I watched Ray throw his axe round the final steep overhanging ice for the last move onto easier ground. Go Ray! I shouted. Just as his arms gave out and he gently peeled off backwards and headed down at speed. Christ! Took in as much rope as I could as Ray hit the snow and bounced down to come to a halt upside down and 15ft below his gear. That was spectacular.

All went quiet. I called and called but no response. I was just planning to tie off and get up to Ray to look at him and make safe when he started to stir and slowly got himself upright. “I’m alright Andy!” he shouted heroically, then. “Did you see one of the lenses from my glasses go flying past??” No! He was down to single vision!!

I lowered Ray back to the belay and took some time to check he was ok and sort out the ropes. We considered our options, but with the state of the gear lower down abseiling out was not a safe option. We had to go up.

I figured we had to get a rest out of the wind and let Ray recover and have something to eat and drink, so I got us up to the cave which felt like the Paris Hilton at that time. It was big and warm and spacious compared to the belay below. We talked and had food and drink and Ray was determined to get to the top. I looked at the time: already 5:15 so we had to get a shift on. Out came the head torches.

I got an arm round a higher icicle and got in a couple of high bomber screws. Then Ray took in the ropes and I took a rest on those and got a higher screw in. I could not afford anything to go wrong. Anxiously I set off. Boy that was steep… but I kept going with plenty of words with myself quite vocally – to Ray’s amusement. I got a good rock belay in and pulled the ropes tight ……… Slowly Ray edged up and just kept going.

That was an awesome piece of climbing not many people would have got up that with the anxiety and battered body and only one lens that Ray had! He’s made of steel is Ray. I managed to make a call to Graham to let him know all was OK. Then looked up and it looked like the cornice not far above. Bravely Ray set off so we didn’t have to swap on the awkward belay. And over the top I thought… but the ropes just kept going out! It was 2 long rope lengths up snow to eventually get on the plateau – it seemed like forever!!

We both felt battered and slowly got the ropes put away, then followed the GPS down to safety at the top of the window. Not wanting Ray to feel all alone I manfully tripped over my own feet and burst my lip open on my ice axe. Bit of blood to finish the day! Then it was the death march out. Both of us slow and battered it went on for ever … but eventually we got to the car and back for beer and toast !!

…apparently at 11.45pm, just before Al’s alarm which would have had him on the road to start a search for the “missing” pair.

John’s comment: “Earlier we had received a text message that they were battered but topped out, at about 7, but this turned out to be a false top. A short reply to a questing text at around 10.30 gave us enough comfort to crash out. We all hope Ray is recovering well and that the bruises are finally fading…..a well managed escape Andy.”


CMC Velo. Corrour Station

Start of the ride to Corrour - Laggan.Meanwhile the cyclists after a somewhat later rise set off for a gravel ride from Loch Laggan to Corrour Station and back, which proved to be a much better choice than my original plan of 8.04 train to Corrour and ride back to Roy Bridge, which would have include a 6 mile stretch down the A86, plus an “early rise”.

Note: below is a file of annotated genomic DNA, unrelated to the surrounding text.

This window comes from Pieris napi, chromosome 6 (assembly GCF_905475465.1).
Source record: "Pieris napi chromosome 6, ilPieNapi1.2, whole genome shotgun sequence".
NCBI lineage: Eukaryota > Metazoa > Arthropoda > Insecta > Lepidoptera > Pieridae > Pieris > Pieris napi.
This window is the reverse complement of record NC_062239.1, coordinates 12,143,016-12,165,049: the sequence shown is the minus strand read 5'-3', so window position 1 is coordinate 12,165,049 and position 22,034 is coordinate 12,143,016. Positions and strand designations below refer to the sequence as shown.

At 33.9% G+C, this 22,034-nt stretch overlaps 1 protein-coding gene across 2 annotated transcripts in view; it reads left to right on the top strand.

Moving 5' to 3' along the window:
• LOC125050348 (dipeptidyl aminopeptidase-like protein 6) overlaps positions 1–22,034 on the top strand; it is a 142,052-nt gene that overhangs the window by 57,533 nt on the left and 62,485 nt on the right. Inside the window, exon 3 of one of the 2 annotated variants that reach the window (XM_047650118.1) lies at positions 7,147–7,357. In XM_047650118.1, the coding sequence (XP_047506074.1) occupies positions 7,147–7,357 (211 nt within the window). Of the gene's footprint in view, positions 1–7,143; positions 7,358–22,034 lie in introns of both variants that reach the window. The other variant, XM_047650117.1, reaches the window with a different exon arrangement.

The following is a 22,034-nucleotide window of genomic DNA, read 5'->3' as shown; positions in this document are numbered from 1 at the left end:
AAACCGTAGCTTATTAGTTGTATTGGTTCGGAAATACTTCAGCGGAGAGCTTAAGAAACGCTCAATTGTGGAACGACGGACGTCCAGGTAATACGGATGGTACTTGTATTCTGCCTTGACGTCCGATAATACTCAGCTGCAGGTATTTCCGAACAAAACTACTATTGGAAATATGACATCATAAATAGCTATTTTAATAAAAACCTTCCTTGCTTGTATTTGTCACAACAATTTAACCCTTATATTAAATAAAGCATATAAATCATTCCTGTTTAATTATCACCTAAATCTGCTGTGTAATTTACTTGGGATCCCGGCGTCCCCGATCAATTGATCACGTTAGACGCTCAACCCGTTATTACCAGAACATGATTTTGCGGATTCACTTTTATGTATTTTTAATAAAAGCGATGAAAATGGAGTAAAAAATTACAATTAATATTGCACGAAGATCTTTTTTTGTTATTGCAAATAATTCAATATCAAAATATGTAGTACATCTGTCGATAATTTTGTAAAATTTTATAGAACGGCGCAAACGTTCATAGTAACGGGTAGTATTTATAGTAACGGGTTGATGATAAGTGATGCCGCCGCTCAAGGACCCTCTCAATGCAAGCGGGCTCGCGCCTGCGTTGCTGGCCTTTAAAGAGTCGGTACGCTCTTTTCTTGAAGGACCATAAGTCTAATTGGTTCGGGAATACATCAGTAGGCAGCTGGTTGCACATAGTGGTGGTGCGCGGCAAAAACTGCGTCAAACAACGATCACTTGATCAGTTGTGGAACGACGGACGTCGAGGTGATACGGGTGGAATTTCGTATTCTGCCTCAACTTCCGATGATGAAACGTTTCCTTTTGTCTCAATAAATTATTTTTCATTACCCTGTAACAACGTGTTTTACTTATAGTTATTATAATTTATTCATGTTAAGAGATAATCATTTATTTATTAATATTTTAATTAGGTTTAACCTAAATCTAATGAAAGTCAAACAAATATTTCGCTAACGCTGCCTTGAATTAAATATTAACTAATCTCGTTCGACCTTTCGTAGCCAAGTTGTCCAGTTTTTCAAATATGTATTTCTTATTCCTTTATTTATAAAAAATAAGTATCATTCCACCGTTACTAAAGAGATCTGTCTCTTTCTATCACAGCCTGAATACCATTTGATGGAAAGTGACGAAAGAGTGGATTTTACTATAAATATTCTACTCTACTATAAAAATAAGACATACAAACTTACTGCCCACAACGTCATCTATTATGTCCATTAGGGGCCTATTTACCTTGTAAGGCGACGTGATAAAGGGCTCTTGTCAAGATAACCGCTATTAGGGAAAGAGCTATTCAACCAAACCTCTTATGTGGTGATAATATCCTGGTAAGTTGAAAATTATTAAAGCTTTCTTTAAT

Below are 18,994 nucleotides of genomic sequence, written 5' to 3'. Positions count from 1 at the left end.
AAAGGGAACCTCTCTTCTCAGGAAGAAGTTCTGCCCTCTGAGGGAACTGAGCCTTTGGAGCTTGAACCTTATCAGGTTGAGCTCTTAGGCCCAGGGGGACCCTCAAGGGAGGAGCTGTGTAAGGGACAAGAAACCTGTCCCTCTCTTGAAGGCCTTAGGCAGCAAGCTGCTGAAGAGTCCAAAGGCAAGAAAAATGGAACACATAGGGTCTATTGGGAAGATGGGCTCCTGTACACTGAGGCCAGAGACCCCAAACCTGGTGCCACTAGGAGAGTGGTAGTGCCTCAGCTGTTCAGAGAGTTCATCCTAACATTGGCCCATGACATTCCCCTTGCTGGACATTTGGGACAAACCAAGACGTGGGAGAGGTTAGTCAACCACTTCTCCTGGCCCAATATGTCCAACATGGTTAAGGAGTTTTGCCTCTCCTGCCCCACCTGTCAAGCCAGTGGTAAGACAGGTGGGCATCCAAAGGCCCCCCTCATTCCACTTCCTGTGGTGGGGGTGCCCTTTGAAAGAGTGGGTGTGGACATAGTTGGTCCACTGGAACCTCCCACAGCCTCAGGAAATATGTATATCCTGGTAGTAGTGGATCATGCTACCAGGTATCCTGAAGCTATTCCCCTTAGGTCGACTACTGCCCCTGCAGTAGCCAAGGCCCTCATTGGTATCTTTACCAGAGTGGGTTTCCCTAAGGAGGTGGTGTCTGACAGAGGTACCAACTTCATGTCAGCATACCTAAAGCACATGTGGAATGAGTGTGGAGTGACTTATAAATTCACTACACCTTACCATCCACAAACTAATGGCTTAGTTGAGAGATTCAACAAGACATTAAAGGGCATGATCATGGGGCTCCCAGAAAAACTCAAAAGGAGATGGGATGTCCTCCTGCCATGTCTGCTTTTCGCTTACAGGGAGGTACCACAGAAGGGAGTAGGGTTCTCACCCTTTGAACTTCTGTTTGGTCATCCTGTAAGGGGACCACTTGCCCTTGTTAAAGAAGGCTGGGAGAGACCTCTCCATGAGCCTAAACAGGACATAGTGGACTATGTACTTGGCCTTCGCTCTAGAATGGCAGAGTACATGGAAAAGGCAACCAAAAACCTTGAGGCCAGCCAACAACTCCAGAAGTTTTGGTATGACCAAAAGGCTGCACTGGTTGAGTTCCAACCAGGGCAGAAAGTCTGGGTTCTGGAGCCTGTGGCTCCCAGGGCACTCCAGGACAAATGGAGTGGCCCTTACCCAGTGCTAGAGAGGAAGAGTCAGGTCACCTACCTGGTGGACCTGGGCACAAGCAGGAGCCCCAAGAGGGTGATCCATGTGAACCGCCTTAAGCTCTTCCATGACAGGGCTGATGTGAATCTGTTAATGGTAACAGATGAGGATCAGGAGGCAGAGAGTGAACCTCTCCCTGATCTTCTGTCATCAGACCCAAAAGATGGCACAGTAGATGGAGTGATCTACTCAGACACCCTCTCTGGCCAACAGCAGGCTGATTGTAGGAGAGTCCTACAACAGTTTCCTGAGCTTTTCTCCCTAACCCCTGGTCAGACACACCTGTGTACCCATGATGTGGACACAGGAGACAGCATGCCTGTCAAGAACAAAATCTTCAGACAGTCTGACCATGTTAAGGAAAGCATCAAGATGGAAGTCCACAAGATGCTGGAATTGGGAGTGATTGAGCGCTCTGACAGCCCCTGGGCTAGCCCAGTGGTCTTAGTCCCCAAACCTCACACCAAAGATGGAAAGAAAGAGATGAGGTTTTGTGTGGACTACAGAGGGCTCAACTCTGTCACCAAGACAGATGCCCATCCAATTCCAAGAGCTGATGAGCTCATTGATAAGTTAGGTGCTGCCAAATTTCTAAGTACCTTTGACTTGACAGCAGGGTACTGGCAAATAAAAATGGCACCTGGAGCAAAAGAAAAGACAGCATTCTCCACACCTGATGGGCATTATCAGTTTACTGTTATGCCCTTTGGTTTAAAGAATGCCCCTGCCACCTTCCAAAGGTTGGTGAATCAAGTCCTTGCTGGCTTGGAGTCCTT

Loch Ghuilbinn en route to Corrour Station.Leaving the layby at Laggan there is a short stretch over the river, closely followed by the start of a nearly 5 mile climb up to the electricity substation, just outside the forest.

When we had all arrived here, rested and with the sugar hit of Jelly Babies set off into the wildness beyond, soon coming into sight of Loch Ghuilbinn on our left, backed by some serious hills, then a long downhill section past Strathossian House and on to the junction at the end of Loch Ossian and Corrour House.

Climbing up to CorrourThere followed a very pleasant, rolling three miles to the other end of the loch before a short climb up towards the remote, but very busy, Corrour Station.



Corrour Station - the destination.Lunch was punctuated by a chat with a lovely, but very loud lady from Texas who was on a train tour of the highlands following a conference in Newcastle and who had just walked up Leum Uilleim (909m) behind the station……in her winter coat and trainers.


Looking up the lake from Corrour House.Refreshed we set off back the way we had come, sadly into a slight headwind, which made it a bit harder for our analogue heroes John and Mike. A quick look at the brutalist architecture of Corrour House and the view up the loch punctuated the start of the long, gentle climb back up to the forest, a couple of enjoyable descents and a final, steep climb into a now quite strong wind which seriously slowed Analogue John, but like the hero he is he kept his head down and just went for it.

Twenty five miles, all on gravel and 1400 feet of climbing, not a bad day.

Poor Ray was a bit battered and bruised this morning so plumped for a slow start before a drive back to Glasgow to see Marion. The rest of the climbers set off home
with a plan to sneak in a bit of rock on the way home, I hope they succeeded, but have not heard. (Graham and Alastair got a route in while Andy watched and sought out some pie therapy  – Ray) 

Mike went off to visit his son and family and the rest of the cyclists set off for home, stopping at Signal Rock at the bottom of Glencoe….often passed but never stopped, before…..for a gentle walk before the long drive home.

Final note From the Editor – Rae McNab

Thank you to everyone who has contributed to the newsletter it’s good to have some interesting tales. Please keep them coming for the future.